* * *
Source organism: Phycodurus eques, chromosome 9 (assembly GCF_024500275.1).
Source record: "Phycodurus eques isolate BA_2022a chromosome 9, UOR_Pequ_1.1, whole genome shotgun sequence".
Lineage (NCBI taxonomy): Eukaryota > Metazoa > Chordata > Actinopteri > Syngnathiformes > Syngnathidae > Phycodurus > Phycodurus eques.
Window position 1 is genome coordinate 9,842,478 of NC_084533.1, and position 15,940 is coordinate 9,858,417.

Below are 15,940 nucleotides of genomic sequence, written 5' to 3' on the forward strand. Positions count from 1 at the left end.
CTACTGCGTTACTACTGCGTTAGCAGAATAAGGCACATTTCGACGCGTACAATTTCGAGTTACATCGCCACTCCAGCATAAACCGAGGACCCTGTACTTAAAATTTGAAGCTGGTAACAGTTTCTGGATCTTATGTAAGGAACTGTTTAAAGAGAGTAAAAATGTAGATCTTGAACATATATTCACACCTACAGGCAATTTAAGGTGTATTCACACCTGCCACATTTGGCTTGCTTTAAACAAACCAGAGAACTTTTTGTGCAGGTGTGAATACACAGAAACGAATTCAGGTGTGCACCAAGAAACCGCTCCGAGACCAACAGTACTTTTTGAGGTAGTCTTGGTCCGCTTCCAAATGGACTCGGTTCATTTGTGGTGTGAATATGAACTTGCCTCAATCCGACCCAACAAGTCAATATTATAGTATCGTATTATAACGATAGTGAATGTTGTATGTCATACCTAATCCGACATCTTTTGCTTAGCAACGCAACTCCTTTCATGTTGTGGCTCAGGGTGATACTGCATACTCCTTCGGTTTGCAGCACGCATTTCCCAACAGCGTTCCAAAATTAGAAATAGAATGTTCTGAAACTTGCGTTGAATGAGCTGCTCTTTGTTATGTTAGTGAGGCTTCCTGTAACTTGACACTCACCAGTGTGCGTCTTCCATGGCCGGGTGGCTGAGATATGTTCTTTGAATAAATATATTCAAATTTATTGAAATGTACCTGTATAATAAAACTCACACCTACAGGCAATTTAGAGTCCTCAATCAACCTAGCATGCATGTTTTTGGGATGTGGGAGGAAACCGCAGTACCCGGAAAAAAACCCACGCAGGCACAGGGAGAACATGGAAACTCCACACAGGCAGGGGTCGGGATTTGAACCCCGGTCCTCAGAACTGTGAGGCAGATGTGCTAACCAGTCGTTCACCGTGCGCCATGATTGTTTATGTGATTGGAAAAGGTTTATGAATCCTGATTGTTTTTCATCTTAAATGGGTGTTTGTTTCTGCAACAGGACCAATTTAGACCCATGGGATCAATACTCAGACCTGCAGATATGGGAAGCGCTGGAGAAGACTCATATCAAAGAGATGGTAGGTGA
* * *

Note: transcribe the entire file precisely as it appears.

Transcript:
Source organism: Phycodurus eques, chromosome 9 (assembly GCF_024500275.1).
Source record: "Phycodurus eques isolate BA_2022a chromosome 9, UOR_Pequ_1.1, whole genome shotgun sequence".
Lineage (NCBI taxonomy): Eukaryota > Metazoa > Chordata > Actinopteri > Syngnathiformes > Syngnathidae > Phycodurus > Phycodurus eques.
Window position 1 is genome coordinate 9,842,478 of NC_084533.1, and position 15,940 is coordinate 9,858,417.

Below are 15,940 nucleotides of genomic sequence, written 5' to 3' on the forward strand. Positions count from 1 at the left end.
CTACTGCGTTACTACTGCGTTAGCAGAATAAGGCACATTTCGACGCGTACAATTTCGAGTTACATCGCCACTCCAGCATAAACCGAGGACCCTGTACTTAAAATTTGAAGCTGGTAACAGTTTCTGGATCTTATGTAAGGAACTGTTTAAAGAGAGTAAAAATGTAGATCTTGAACATATATTCACACCTACAGGCAATTTAAGGTGTATTCACACCTGCCACATTTGGCTTGCTTTAAACAAACCAGAGAACTTTTTGTGCAGGTGTGAATACACAGAAACGAATTCAGGTGTGCACCAAGAAACCGCTCCGAGACCAACAGTACTTTTTGAGGTAGTCTTGGTCCGCTTCCAAATGGACTCGGTTCATTTGTGGTGTGAATATGAACTTGCCTCAATCCGACCCAACAAGTCAATATTATAGTATCGTATTATAACGATAGTGAATGTTGTATGTCATACCTAATCCGACATCTTTTGCTTAGCAACGCAACTCCTTTCATGTTGTGGCTCAGGGTGATACTGCATACTCCTTCGGTTTGCAGCACGCATTTCCCAACAGCGTTCCAAAATTAGAAATAGAATGTTCTGAAACTTGCGTTGAATGAGCTGCTCTTTGTTATGTTAGTGAGGCTTCCTGTAACTTGACACTCACCAGTGTGCGTCTTCCATGGCCGGGTGGCTGAGATATGTTCTTTGAATAAATATATTCAAATTTATTGAAATGTACCTGTATAATAAAACTCACACCTACAGGCAATTTAGAGTCCTCAATCAACCTAGCATGCATGTTTTTGGGATGTGGGAGGAAACCGCAGTACCCGGAAAAAAACCCACGCAGGCACAGGGAGAACATGGAAACTCCACACAGGCAGGGGTCGGGATTTGAACCCCGGTCCTCAGAACTGTGAGGCAGATGTGCTAACCAGTCGTTCACCGTGCGCCATGATTGTTTATGTGATTGGAAAAGGTTTATGAATCCTGATTGTTTTTCATCTTAAATGGGTGTTTGTTTCTGCAACAGGACCAATTTAGACCCATGGGATCAATACTCAGACCTGCAGATATGGGAAGCGCTGGAGAAGACTCATATCAAAGAGATGGTAGGTGA